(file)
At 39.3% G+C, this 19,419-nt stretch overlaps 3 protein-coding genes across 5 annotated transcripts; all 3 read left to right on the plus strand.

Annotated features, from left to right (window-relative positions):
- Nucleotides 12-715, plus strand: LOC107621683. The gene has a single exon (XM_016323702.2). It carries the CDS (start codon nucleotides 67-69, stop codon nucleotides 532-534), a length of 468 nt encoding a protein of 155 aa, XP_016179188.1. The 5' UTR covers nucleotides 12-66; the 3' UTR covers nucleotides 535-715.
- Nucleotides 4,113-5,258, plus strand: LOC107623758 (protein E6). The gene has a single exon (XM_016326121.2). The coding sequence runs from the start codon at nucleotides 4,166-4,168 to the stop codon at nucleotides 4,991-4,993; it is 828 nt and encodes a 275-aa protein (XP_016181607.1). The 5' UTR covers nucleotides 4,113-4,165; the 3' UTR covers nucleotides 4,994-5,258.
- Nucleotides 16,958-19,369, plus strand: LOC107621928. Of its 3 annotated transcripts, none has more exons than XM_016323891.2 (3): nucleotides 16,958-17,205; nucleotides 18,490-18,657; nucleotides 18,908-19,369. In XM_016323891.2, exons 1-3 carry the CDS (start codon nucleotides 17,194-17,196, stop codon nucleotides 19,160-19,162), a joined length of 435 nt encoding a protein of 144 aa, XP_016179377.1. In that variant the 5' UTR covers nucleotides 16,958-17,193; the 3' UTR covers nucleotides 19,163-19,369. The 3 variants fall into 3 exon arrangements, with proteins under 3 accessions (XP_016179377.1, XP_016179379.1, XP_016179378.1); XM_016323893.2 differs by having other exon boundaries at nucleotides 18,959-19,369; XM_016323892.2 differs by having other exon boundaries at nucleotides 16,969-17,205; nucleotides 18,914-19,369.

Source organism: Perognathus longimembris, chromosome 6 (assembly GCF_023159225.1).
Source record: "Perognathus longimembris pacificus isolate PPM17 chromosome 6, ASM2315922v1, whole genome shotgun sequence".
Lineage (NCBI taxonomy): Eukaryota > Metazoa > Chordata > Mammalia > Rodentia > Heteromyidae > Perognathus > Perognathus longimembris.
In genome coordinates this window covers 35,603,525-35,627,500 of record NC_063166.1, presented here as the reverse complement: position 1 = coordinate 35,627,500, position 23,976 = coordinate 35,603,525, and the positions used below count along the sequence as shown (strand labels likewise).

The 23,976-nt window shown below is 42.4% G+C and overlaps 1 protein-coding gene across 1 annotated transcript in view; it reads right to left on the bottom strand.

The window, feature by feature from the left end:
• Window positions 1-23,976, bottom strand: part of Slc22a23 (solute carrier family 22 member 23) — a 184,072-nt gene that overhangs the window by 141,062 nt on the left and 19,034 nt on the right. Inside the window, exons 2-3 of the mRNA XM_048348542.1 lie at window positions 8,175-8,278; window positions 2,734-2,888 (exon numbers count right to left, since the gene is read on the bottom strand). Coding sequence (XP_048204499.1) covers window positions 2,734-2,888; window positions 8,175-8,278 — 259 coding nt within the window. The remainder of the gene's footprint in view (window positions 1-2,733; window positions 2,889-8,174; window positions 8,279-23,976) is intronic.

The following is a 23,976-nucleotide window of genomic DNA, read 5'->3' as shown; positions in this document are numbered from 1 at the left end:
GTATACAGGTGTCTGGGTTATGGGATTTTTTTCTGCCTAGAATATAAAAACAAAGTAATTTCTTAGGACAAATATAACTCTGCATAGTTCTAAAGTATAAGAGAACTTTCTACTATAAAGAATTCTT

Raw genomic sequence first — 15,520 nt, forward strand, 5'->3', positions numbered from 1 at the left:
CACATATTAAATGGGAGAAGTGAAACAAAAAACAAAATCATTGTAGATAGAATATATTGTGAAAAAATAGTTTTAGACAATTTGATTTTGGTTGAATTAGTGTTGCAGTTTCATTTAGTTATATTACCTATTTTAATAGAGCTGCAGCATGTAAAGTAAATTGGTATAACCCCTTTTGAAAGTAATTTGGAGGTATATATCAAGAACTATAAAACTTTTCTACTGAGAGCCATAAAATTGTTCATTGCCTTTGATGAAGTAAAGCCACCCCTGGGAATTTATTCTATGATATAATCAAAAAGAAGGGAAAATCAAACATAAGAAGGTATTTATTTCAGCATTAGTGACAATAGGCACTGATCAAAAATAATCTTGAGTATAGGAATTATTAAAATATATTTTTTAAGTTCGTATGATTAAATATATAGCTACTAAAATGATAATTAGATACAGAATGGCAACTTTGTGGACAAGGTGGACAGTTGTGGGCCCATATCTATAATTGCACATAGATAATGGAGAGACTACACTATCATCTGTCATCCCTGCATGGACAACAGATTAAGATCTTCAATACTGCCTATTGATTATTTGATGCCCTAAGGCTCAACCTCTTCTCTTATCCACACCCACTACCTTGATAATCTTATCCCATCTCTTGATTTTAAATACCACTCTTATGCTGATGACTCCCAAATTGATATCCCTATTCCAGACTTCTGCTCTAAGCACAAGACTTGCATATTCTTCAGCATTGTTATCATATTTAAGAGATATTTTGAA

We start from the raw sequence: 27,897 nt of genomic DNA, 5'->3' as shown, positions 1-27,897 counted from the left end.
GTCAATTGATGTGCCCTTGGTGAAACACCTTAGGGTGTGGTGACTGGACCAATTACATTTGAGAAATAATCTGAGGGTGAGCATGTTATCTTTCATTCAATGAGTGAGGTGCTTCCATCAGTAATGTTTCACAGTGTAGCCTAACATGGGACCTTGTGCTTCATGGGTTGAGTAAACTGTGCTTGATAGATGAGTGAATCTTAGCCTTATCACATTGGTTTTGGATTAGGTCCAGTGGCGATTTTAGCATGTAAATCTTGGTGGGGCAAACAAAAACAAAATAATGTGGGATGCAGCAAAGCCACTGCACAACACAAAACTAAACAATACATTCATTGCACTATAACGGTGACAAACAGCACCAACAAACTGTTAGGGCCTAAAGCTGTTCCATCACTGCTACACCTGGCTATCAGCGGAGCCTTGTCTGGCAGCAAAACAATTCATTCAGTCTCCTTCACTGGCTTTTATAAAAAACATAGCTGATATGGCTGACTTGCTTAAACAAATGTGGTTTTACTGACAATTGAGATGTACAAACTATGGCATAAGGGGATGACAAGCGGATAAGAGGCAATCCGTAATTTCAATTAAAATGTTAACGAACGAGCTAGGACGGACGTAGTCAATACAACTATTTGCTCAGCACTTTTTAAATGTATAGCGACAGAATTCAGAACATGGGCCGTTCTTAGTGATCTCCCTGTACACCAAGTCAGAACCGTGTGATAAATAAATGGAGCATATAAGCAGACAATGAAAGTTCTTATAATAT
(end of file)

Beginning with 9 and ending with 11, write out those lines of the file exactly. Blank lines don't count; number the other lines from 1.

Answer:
In genome coordinates this window covers 35,603,525-35,627,500 of record NC_063166.1, presented here as the reverse complement: position 1 = coordinate 35,627,500, position 23,976 = coordinate 35,603,525, and the positions used below count along the sequence as shown (strand labels likewise).

The 23,976-nt window shown below is 42.4% G+C and overlaps 1 protein-coding gene across 1 annotated transcript in view; it reads right to left on the bottom strand.

The window, feature by feature from the left end: